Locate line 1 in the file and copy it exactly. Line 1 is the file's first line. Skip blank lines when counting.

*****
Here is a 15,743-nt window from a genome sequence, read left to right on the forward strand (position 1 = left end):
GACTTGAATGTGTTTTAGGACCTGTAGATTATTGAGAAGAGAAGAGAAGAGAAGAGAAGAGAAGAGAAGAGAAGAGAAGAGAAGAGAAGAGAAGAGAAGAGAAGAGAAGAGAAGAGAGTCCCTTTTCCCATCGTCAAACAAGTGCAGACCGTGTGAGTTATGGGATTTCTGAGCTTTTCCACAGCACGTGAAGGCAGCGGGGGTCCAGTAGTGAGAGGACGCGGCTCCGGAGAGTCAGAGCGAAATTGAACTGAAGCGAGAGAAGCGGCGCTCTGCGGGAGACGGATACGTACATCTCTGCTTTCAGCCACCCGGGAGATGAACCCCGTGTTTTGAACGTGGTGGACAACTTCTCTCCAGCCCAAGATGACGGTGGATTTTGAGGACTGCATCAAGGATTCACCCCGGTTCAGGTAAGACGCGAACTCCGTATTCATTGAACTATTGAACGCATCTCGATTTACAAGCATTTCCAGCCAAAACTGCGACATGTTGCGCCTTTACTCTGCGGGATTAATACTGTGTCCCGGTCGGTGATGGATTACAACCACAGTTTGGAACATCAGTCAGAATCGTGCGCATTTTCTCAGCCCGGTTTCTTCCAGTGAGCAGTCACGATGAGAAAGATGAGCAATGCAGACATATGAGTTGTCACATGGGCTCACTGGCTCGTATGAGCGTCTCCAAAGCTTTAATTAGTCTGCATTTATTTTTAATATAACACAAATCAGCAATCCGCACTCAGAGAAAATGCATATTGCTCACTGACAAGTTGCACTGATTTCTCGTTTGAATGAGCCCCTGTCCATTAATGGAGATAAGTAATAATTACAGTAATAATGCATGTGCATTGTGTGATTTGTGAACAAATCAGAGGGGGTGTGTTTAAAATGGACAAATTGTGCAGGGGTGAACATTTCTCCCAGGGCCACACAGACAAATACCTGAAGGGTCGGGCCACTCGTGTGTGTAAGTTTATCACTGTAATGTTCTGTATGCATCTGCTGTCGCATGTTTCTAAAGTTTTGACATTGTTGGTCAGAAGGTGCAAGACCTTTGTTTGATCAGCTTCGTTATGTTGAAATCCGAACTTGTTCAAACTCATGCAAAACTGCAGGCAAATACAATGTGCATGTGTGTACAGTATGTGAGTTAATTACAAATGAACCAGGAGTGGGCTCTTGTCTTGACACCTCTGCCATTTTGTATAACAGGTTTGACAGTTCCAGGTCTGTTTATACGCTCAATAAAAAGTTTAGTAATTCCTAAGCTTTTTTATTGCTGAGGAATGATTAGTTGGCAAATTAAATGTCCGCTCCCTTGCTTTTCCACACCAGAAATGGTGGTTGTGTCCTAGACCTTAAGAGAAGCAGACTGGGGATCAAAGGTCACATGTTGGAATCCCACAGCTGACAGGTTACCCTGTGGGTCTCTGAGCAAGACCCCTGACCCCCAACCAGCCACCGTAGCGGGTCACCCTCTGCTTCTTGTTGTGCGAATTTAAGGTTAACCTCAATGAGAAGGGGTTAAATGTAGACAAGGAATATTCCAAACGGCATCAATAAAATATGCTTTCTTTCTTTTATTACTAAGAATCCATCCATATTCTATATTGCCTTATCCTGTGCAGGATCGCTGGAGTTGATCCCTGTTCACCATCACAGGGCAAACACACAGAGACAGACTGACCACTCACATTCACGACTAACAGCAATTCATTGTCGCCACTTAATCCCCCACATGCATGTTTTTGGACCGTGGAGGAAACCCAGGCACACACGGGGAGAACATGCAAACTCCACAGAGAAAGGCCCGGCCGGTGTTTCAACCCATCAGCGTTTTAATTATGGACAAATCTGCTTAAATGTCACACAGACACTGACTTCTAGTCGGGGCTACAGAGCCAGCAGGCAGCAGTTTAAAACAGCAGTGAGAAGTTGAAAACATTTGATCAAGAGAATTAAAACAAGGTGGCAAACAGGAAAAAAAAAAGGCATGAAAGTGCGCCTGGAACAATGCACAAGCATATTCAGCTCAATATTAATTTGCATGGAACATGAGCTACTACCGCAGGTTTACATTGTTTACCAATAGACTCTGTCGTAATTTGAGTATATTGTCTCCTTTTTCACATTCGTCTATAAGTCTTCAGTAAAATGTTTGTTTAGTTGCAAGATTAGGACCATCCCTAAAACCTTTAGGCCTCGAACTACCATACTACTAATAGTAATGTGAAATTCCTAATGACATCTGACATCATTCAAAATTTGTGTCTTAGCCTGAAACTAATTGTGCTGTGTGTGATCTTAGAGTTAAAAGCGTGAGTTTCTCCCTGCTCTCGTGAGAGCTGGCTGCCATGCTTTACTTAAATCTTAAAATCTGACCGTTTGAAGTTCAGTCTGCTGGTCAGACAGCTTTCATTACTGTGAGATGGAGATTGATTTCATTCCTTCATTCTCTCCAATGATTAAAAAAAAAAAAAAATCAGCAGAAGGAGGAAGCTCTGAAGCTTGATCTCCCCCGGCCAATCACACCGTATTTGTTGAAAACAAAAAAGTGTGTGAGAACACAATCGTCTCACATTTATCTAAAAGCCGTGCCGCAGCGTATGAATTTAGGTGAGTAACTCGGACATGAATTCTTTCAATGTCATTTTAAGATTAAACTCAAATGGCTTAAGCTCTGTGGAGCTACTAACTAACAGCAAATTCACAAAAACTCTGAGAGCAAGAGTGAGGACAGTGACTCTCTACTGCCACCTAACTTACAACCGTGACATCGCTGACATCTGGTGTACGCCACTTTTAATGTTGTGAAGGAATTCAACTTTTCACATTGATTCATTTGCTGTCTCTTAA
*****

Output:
Here is a 15,743-nt window from a genome sequence, read left to right on the forward strand (position 1 = left end):